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Before the gates close, Part 2

09/16/2010
Last night as I lay sleeping
I dreamt, marvelous error!
That I had a beehive
here inside my heart,
And the golden bees.
were making
Of my old failures,
Out of the white comb, sweet honey.

Yum. That is just great. The poem by Spanish poet Antonio Machado (1875-1939) comes via my friend and sister seeker Selene…

And it’s the reason for Part 2 of my pre-Yom Kippur musings. The words are a balm, a sweet honey if you will, for the angst and sorrow that comes with teshuvah, the central focus of the holiday.

For those of you not in the know, the word teshuvah translates into “turning” or “repentance.” To my mind, it is the deepest spiritual practice — to consider where I’ve gone wrong, and to try and make it right. I’m not good at this. I whine and stamp my feet and figure out every which way that I’m not to blame, all the while knowing I’m totally in the wrong and would feel so much better if I just admitted it. Okay, this may be an exaggeration, but only a slight to medium sized one. Even when I’m completely gracious on the outside, I’m giving myself a zetz on the inside. I haven’t quite yet come to a sense of humor or proportion about my inadequacies.

This may be why I really dig the parts of the YK liturgy when we pound our chest and admit that we have abused, betrayed, neglected, or gone astray. And/or it might be the case that it is good every so often to call attention to our less than savory parts, whether individual or communal, lest we get too caught up with how fabulous we are most of the time. Hey, pay attention! You’ve still got work to do! The really bad guys (and I use the word “guys” in a gender neutral way) don’t do this often enough, but that shouldn’t stop us — you and me, the not-really-bad-guys.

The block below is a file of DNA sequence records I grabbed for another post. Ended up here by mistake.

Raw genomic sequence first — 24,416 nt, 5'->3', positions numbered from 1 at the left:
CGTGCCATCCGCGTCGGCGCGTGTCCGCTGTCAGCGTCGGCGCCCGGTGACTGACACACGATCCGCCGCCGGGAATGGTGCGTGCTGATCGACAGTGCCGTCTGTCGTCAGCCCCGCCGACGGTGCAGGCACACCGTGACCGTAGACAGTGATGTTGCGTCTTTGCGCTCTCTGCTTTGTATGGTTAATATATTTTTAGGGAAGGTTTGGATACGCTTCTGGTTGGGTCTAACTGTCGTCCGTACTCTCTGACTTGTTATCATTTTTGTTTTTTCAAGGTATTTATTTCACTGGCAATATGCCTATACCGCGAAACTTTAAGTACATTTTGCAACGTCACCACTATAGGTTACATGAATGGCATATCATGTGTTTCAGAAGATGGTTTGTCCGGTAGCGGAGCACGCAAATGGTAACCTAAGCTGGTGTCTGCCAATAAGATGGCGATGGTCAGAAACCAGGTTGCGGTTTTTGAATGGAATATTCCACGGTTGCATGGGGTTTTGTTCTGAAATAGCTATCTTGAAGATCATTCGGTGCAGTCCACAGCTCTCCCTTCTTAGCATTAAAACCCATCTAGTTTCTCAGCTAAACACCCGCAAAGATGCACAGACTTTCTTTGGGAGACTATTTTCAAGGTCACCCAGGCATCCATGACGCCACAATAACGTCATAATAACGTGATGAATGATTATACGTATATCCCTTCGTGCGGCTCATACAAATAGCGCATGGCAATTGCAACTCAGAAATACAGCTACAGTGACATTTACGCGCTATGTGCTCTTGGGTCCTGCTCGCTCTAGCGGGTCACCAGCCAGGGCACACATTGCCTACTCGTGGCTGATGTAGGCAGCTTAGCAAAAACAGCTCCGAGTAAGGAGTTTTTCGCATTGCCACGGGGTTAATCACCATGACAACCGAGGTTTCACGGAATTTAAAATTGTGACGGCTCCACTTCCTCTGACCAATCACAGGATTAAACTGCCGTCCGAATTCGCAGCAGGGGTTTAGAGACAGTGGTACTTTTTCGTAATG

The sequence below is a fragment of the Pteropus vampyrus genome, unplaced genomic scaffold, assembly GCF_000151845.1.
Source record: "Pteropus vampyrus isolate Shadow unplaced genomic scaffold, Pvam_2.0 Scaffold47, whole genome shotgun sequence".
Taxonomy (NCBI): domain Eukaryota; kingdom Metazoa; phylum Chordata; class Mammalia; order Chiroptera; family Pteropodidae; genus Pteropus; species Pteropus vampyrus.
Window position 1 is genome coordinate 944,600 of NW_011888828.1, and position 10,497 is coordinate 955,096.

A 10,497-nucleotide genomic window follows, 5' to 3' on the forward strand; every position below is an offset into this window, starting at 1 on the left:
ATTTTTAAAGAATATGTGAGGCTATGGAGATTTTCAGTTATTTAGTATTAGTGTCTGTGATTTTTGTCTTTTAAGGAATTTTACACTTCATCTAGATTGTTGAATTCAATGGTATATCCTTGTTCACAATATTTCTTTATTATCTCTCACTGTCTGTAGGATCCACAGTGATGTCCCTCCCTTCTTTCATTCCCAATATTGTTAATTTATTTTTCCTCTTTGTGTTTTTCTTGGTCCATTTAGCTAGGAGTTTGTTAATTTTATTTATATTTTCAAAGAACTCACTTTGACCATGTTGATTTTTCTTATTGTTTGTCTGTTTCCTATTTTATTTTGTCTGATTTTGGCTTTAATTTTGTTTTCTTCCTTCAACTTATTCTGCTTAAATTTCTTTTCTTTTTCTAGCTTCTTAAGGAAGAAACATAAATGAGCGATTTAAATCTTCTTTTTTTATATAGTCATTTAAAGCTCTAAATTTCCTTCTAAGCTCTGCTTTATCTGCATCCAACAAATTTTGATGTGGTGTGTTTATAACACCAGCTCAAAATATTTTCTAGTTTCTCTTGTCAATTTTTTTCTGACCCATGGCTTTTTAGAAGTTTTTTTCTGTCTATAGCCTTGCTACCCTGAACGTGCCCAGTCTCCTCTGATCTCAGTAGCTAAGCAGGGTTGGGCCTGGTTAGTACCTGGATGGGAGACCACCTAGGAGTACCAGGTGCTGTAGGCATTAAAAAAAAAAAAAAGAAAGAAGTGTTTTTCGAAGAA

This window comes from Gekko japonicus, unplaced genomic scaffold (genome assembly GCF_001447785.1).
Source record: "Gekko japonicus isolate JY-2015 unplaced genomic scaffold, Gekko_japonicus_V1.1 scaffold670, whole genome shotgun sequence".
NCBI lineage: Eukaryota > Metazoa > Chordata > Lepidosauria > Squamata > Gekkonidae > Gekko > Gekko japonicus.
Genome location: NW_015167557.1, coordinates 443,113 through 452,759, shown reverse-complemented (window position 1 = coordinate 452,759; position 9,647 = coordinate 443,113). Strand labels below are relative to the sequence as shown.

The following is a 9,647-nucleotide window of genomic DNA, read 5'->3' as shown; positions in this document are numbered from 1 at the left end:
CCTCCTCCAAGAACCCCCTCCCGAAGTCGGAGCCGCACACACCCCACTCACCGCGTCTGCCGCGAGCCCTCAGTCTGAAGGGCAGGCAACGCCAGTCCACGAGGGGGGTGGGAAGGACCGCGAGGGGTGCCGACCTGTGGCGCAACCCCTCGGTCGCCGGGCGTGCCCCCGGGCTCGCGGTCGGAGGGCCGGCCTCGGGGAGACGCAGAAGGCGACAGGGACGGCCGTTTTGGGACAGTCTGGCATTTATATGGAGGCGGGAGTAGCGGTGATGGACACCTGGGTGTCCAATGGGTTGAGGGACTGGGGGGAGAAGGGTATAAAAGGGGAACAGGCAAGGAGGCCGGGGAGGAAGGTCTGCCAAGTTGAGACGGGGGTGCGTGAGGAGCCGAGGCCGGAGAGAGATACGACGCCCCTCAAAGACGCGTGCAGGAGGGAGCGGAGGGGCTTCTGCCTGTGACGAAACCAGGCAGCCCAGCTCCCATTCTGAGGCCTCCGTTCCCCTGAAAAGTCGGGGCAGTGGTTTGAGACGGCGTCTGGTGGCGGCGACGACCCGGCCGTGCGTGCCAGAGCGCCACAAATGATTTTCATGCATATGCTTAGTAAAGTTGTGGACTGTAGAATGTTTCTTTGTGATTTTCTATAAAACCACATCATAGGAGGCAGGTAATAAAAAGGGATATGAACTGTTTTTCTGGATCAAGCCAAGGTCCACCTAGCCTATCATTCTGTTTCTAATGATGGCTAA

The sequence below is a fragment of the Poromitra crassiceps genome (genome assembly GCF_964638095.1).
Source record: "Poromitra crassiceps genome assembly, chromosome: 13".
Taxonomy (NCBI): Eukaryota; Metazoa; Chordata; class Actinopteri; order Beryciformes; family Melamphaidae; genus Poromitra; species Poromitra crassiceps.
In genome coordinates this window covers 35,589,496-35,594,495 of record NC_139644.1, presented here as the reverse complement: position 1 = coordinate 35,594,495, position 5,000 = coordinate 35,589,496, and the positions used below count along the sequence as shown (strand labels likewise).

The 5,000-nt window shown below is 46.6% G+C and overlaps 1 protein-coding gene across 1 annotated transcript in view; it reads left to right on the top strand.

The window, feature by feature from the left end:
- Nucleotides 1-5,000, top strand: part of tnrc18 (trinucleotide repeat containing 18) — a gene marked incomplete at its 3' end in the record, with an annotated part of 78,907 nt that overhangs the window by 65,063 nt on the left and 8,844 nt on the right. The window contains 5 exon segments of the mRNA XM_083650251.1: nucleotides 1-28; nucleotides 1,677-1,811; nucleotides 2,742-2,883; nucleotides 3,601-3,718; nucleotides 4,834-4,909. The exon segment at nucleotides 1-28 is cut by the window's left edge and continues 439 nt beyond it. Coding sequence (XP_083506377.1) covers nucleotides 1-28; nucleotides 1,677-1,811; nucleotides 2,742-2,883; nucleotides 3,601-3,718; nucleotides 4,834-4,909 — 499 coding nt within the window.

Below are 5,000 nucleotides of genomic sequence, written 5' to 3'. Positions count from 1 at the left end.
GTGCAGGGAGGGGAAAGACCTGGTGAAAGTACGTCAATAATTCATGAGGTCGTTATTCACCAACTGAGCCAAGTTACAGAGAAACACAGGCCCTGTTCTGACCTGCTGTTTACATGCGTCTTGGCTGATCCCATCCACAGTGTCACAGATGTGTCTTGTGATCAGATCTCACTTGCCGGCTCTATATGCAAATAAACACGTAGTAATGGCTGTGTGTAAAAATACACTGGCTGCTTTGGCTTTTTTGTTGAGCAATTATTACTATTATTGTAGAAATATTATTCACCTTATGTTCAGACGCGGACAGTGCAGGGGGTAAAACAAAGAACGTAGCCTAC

(At least this is self-induced knocking-about. At least I wasn’t given 39 lashes by the elders, as was a seemingly nice young man who sang in front of the wrong crowd. You can read about it here in the Israeli paper Ha’aretz.)

If you missed my poem on atonement a ways back, you can see it here. It pertains.

An easy fast to all.

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One Comment leave one →
  1. 09/16/2010 9:47 am

    What a beautiful poem! Thank you for that.

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